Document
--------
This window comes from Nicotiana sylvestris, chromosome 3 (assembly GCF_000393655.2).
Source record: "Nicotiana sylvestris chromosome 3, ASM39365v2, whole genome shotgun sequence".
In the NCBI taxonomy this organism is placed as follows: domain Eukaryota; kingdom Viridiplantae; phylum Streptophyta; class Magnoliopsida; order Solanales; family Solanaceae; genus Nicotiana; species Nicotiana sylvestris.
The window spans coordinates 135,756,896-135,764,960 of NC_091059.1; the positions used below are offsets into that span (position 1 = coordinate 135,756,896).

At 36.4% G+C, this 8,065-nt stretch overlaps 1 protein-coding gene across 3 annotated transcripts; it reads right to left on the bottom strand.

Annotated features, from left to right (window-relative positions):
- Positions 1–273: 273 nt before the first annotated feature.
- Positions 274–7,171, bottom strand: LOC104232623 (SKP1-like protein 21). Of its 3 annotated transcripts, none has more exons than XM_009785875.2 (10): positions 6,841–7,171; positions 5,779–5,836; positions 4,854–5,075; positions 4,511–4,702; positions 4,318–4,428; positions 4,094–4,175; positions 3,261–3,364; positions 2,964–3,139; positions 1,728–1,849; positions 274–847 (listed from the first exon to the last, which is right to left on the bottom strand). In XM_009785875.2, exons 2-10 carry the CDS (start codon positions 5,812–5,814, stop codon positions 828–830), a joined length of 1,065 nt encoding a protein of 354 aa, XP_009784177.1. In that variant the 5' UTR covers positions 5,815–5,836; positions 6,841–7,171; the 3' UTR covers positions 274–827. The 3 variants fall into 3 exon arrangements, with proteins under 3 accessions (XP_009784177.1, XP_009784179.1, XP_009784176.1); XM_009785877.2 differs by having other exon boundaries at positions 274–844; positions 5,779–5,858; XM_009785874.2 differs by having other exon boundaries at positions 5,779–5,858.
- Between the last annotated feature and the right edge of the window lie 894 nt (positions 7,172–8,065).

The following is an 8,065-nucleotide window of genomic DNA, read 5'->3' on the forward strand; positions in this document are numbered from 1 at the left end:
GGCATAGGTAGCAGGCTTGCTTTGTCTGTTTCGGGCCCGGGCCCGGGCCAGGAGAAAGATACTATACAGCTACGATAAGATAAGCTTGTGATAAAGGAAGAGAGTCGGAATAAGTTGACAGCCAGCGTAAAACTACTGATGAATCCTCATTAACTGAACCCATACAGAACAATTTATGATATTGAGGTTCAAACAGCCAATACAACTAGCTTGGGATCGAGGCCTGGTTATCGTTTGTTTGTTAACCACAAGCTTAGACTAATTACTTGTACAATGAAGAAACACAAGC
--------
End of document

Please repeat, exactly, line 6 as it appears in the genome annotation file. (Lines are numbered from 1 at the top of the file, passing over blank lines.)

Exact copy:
Annotated features, from left to right (window-relative positions):